Posts Tagged ‘arunachal pradesh’

Kiran Nagarkar, and Indian novelist and social commentator was comenting on the “extras” (persons having non-descript roles) in a movie. “Extras” in a movie are a metaphor of the majority of mankind. Skyscrapers in metropolises come with readymade slums. Hereafter the differences will be that of those who have water and those who do not.

My experiences on the dearth of water are twofold. Living in Kerala, one of the places in the world that receives the heaviest rainfalls in the form of monsoons. Ironically, a mountain across, the neighbouring state of Tamilnadu has vast stretches of arid land but excels manifold than Kerala in agriculture. A prominent daily in Malayalam(Kerala) was running a feature on how Kerala is heading to desertification. We never tap the rain let alone protect our rivers. We palster the ground so that not a drop of water seeps down. Our aesthetic and homemaking sensitivities have been driven to such foolish extremes. For instance, as a rule we think that a garden is beautiful when it is filled with concrete artifacts rather than the whims of natural settings. The following snapshots reveal the quest for water boring deep into the earth, a few hundred metres, to draw water. The sight of water gushing is so invigorating but I fear how long the water will hold on.

vehicle1  suction  font gushing

As I was spending few months in Arunachal Pradesh, I could rather understand how grim a situation is the dearth of water. The indigenous people used long poles of bamboo as water ducts, drawing water from springs deep in the forests. The too dry up and once again they venture into dense jungles to locate a new spring. The thirst never ends. water channel 2

water channel chinkoiwater duct

water duct 2











A student of mine wrote in his answer sheets that a river is beneficial as it carries away the domestic waste. Major rivers in India are polluted and has dangerous content of coliform bacteria making it non potable. The rivers bear the blunt of the efflux of man-made wastes as this loo over a natural brook shows. Mind it, it is one of the best arrangements that could be made in that part of the world to serve one’s lavatorial needs. The people here harbor a great distrust for the water sources that pass through inhabited areas. This is a luxury they can hardly afford in urban settlements where you have to go for any available water no matter where the hell it came from.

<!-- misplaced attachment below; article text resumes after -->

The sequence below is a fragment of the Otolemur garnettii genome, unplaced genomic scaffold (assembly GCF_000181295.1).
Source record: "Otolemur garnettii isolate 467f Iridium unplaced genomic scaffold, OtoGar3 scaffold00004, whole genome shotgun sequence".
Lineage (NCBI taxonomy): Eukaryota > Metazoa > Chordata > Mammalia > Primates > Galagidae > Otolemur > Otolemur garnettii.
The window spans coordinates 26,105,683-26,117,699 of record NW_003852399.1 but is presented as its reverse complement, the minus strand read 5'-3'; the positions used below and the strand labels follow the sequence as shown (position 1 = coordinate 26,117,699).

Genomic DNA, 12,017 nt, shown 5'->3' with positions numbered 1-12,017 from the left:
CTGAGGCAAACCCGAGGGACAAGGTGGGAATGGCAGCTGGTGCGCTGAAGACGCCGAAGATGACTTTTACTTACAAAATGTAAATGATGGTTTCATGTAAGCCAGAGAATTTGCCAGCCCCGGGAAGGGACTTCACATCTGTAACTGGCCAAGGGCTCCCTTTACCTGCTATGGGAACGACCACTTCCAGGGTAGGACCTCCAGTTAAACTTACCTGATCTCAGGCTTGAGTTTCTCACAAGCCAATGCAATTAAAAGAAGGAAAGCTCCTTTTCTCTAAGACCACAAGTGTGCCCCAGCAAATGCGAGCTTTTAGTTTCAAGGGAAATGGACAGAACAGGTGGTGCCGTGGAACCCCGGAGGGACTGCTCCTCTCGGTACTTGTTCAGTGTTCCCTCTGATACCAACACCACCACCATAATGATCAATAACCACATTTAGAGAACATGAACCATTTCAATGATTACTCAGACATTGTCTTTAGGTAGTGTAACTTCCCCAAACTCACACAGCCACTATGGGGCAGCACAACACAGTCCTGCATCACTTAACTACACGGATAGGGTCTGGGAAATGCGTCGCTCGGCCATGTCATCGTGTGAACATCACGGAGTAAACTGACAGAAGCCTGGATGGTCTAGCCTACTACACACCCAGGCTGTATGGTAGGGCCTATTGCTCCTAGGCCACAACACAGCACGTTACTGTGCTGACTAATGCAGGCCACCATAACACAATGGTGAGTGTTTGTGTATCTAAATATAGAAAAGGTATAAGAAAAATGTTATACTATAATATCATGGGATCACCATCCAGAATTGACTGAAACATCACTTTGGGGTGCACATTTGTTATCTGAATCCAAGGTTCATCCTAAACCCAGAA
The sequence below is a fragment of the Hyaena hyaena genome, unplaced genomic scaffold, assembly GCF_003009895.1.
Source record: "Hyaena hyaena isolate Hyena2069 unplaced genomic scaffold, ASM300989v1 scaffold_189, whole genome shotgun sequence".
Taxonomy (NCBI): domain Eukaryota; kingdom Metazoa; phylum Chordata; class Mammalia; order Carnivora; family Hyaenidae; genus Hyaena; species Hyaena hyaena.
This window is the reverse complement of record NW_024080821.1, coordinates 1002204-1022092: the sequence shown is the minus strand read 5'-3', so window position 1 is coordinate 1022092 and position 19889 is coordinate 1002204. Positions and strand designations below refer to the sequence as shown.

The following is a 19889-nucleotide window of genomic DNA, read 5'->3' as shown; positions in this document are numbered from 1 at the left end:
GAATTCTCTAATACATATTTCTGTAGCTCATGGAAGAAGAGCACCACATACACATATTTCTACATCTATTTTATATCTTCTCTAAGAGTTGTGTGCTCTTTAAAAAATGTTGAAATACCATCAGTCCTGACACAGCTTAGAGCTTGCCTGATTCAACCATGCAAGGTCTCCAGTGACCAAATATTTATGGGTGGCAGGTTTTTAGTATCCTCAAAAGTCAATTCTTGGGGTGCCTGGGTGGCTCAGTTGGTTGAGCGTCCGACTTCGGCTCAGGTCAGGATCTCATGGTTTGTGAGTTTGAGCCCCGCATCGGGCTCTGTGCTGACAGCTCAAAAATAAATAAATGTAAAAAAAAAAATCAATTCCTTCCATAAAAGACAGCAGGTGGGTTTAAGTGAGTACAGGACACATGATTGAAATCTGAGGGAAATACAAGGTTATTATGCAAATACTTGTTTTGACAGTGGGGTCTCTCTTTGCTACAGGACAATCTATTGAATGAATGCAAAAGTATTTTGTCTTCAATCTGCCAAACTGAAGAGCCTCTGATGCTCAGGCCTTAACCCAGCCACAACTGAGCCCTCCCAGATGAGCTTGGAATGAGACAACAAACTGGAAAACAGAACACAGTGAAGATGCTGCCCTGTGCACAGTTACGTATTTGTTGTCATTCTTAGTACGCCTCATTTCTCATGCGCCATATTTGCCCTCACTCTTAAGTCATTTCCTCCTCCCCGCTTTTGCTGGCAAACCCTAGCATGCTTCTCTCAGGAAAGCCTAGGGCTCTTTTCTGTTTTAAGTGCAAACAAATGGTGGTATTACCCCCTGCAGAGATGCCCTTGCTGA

1351932061323There are still milky strings of water cascading down the hills, luring us into a near future when they will simply disappear.cascade3

ONAM SADYAThis is a sampling o f the traditional vegetarian cuisine of Kerala, done so elaborately on the Onam days. Onam, has its moorings in Hindu mythology, but with no attention to that Hindu hue all the households in Kerala celebrate these. The heart of the celebration is the Thiruvonam day. The caste differences in Kerala, once dictated that all the days of this celebration shall not be permitted to all. As you move up the echelon, more the days you can relish celebrating Onam and the lower classes had just one day marked for them. A popular adage in malayalam says that “Onam pirannaalum unni pirannaalum Koranu kumpilil thanne kanji” (Even when its onam or the birth of the landlord’s new born, the underdogs (typified in the proper name Koran) could only expect the old ways of their dinner; the gruel which is served in a cone of jackfruit leaf kept in place by a small pit. I personally do not know whether one sides Mahabali,the demon king who was stamped down to the netherworld by Vamana,the incarnation of Lord Vishnu or the latter himself. It is a problem of narratives and interpretations and subaltern views.

Octavio Paz commented that the Indian cuisine is synchronous, as the very many stuff served on the platter bound to be gulped almost together whereas the European cuisine is diachronous, that is why we speak of course dinners. Delicacies comes in a train.

The day before thiruvonam is called Uthradam. An idiom associated with this day is uthradapaachil(the rush in uthrada day) to mark the final rush people makes to the market to procure the goods for celebration. This hints at a day when wages were scanty and irregular, so the common lot had to wait till  the  eleventh hour to garner the resources.

As I was sent to Arunachal Pradesh to spent few months there, it was only a week ahead of Onam. It was going to be the first time Im going to miss Onam, so I thought. Surprisingly, I attended three Onam celebrations with the Malayali(Keralite) community in Seppa. I could never believe that there were so many of us in such a far flung place. At that time I had not come over the travel fatigue and the starangeness of the new environ. Somebody commented that even this considerable number of Malayali I am met with is far below than what it once used to be. My foot!

ps: the photograph is a sanpshot of what my sis evelyn prepared for her onam celebrations in sussex,london. The original meal had many more dishes(legend hooks it at 108) and is a delicate balance of the humours and flavours and rituals. All tastes except umami, of course.